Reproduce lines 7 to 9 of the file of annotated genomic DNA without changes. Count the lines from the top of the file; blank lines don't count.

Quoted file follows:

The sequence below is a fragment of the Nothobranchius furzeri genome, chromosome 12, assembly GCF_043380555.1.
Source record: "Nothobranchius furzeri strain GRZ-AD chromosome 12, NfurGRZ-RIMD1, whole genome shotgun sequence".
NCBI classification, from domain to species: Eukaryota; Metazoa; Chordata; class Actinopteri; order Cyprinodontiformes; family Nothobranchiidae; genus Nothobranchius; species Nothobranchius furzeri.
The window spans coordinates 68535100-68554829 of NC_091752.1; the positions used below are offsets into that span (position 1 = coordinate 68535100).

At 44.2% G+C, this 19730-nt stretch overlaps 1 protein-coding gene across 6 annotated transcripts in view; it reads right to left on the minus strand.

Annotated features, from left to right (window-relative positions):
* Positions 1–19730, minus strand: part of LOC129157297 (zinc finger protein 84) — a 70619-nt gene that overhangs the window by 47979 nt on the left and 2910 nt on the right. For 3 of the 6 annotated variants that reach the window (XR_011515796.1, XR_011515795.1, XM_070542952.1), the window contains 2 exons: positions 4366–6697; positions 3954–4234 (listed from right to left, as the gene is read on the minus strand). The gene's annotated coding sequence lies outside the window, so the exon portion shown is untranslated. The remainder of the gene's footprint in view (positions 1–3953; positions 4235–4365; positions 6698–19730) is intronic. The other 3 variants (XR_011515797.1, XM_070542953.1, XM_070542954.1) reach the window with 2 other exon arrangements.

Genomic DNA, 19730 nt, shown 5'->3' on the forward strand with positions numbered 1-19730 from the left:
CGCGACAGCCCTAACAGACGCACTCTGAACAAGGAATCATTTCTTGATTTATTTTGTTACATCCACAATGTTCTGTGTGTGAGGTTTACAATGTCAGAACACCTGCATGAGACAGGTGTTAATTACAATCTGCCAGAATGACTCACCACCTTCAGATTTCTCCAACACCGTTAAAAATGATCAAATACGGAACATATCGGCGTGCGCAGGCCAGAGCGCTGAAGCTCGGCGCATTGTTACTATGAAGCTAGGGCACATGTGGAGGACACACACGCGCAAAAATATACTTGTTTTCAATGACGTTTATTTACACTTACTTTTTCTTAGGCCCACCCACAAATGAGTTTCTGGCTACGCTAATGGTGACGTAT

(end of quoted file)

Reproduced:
* Positions 1–19730, minus strand: part of LOC129157297 (zinc finger protein 84) — a 70619-nt gene that overhangs the window by 47979 nt on the left and 2910 nt on the right. For 3 of the 6 annotated variants that reach the window (XR_011515796.1, XR_011515795.1, XM_070542952.1), the window contains 2 exons: positions 4366–6697; positions 3954–4234 (listed from right to left, as the gene is read on the minus strand). The gene's annotated coding sequence lies outside the window, so the exon portion shown is untranslated. The remainder of the gene's footprint in view (positions 1–3953; positions 4235–4365; positions 6698–19730) is intronic. The other 3 variants (XR_011515797.1, XM_070542953.1, XM_070542954.1) reach the window with 2 other exon arrangements.

Genomic DNA, 19730 nt, shown 5'->3' on the forward strand with positions numbered 1-19730 from the left:
CGCGACAGCCCTAACAGACGCACTCTGAACAAGGAATCATTTCTTGATTTATTTTGTTACATCCACAATGTTCTGTGTGTGAGGTTTACAATGTCAGAACACCTGCATGAGACAGGTGTTAATTACAATCTGCCAGAATGACTCACCACCTTCAGATTTCTCCAACACCGTTAAAAATGATCAAATACGGAACATATCGGCGTGCGCAGGCCAGAGCGCTGAAGCTCGGCGCATTGTTACTATGAAGCTAGGGCACATGTGGAGGACACACACGCGCAAAAATATACTTGTTTTCAATGACGTTTATTTACACTTACTTTTTCTTAGGCCCACCCACAAATGAGTTTCTGGCTACGCTAATGGTGACGTAT